The Great Game Sale

I'm selling most of my video games.

For most people, that might not mean much. A game is a game, after all, and while a lot of people in this world get quite a bit of enjoyment out of video games--as an industry, it has surpassed movies in terms of sales--they, as a whole, undoubtedly see them as simply another form of entertainment.

Not me.

I've been playing videogames since before I was going to school. My father bought me one of those all-in-one Pong boxes back in 1984 or thereabouts. It hooked up by those old UHF/VHF hooks to the back of our little 19" TV in the living room. It didn't last long--a cheap model, to be sure--but it entertained my four-year-old self.

When my mother asked me what I wanted for Christmas, an Atari or a Nintendo, I adamantly answered: Atari. Why? I wanted to start at the bottom, I think. Even then I had something of the collector spirit. Christmas '87, I had a brand-new shiny Atari 7800 under the tree.

I can remember walking down the aisles of games in Toys 'R Us and picking out one. They were expensive, and they didn't actually have the games out there. You'd get a little paper thing, and bring it to the front of the store, and there was an entire little area where some person sat around and fetched the high-cost items. I remember the excitement of waiting for them to fetch the item for me.

As the years went on, I got more systems. The NES, with my first exposure to RPGs. I remember getting the SNES the Christmas that it came out and playing Super Mario World in my room all day. [By this point I had a TV in my room, with the NES hooked up to it. The Atari had to stay in the other room, since my new TV only had a coaxial hookup and not the old hooks.] The last system my parents bought me was the Playstation. I've received a Genesis, a Saturn, and a Dreamcast as presents, and I bought a Playstation2, an Xbox, and a Gamecube during my tenure as a game reviewer.

Throughout all of this, I played games avidly. Well, no, that's not true--by the time that I bought the Xbox and Gamecube, I was down to playing games fairly rarely. But until I turned twenty-one, I found games to be the most fascinating form of entertainment out there.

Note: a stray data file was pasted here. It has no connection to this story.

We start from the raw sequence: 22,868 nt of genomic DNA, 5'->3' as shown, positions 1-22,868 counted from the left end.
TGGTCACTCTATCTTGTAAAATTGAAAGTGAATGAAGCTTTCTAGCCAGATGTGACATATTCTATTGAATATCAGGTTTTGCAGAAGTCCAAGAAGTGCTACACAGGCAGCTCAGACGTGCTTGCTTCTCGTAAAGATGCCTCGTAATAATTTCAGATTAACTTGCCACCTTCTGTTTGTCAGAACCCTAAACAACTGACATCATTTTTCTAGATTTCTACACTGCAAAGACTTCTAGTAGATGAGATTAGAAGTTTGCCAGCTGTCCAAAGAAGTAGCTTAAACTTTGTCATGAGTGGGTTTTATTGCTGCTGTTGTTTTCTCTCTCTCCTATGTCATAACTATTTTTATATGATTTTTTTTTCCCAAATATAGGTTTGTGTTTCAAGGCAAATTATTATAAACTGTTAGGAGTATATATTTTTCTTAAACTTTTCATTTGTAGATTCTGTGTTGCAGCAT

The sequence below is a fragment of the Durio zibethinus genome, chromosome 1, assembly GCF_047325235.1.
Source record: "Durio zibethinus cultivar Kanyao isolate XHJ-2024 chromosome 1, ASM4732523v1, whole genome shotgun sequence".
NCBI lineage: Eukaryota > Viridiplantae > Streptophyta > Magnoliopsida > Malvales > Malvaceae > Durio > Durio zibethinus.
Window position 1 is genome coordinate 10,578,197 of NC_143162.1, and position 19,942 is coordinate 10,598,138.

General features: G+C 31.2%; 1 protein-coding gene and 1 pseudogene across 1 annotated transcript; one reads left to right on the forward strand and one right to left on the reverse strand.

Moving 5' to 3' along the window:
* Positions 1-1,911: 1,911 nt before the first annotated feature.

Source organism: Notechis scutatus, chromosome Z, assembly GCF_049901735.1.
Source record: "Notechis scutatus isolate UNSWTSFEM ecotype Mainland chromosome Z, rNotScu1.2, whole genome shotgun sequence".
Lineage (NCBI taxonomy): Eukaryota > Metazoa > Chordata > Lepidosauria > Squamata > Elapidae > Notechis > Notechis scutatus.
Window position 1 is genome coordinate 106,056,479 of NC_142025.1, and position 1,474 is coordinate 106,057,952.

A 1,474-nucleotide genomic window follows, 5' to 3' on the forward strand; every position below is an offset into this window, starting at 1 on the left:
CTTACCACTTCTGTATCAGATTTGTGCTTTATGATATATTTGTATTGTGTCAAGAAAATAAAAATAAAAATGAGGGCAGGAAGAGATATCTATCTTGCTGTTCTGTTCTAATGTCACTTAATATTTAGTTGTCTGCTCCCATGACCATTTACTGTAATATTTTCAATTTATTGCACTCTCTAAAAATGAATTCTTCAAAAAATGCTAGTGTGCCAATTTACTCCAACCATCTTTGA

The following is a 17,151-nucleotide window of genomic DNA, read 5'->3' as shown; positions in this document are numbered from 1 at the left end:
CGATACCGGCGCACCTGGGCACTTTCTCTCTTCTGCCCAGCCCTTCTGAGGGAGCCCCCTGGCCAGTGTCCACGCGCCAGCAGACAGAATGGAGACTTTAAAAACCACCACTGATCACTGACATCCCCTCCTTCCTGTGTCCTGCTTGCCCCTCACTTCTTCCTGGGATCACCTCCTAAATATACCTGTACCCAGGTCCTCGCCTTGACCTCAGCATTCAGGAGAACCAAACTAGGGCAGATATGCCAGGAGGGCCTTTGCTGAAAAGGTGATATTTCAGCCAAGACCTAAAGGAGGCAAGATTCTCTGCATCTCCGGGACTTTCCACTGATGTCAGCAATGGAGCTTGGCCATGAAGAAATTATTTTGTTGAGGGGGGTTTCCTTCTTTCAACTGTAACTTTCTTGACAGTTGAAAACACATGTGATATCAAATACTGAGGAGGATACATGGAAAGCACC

Then . . . something happened. Perhaps it was the burnout from reviewing games. Perhaps it was the general oversaturation of the market with The Same Damn Game over and over. The diamonds grew harder and harder to find--Ico, Rez, and later Jet Set Radio Future--and the rest started to look like overcooked crap.

I think it only really hit me that I was tiring of games-for-games-sake when I realized that, despite the gorgeous graphics and intriguing systems, Final Fantasy X just wasn't doing it for me. By this time I had already decided to stop reviewing games, as it was taking up too much of my time. FFX ended up being the last game I reviewed professionally.

So, I'm selling most of my video games.

I generally don't mark stuff as unsellable until after someone asks for it. I promised a dear friend of mine that I would beat Vagrant Story sometime during my life, so I'm keeping it. After getting a number of offers for Mario Golf 64, I decided not to sell that either, or any of the other golf games I have--they're strangely addictive, and great party games. So they stay. After I was trying to convince someone to buy Vanguard Bandits, I think I've decided that I want to keep all of my strategy RPGs. I have every one released for every modern system barring the Saturn. There's something about the genre that appeals to me, and I think I'll keep them around.

But what of the rest? I'm willing to sell my Final Fantasies. I've already sold the two big-console Klonoas, to someone who I know will enjoy them as much as I did. Some games, like these, are fun. But I think they'd do more good in other people's hands instead of mine. I'll keep the art--Rez will have to be pried out of my cold dead hands--but the rest, for the most part, can go.

I never thought I'd say that about my games. I think it's a stronger sign that I've advanced in my life than the writing I've been doing recently. I remember, a few months ago, blowing USD 300 on video games that I knew, deep down, I'd probably never play. But I wanted them. I was buying for the collection's sake instead of my own.

There aren't many gaps in the collection yet--I have so many games that even the non-trivial sales I've done so far have barely put a dent in it. But I'd like to sell more, to people who will give them a good home. It's not about the money, although the money doesn't hurt. It's about realizing that an addiction that I had, to the idea of "having a game," was just that--an addiction. Not a real need, not a life goal, but an addiction. One that feels good to break.

Real good.

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Last Updated: 2002.08.16.2226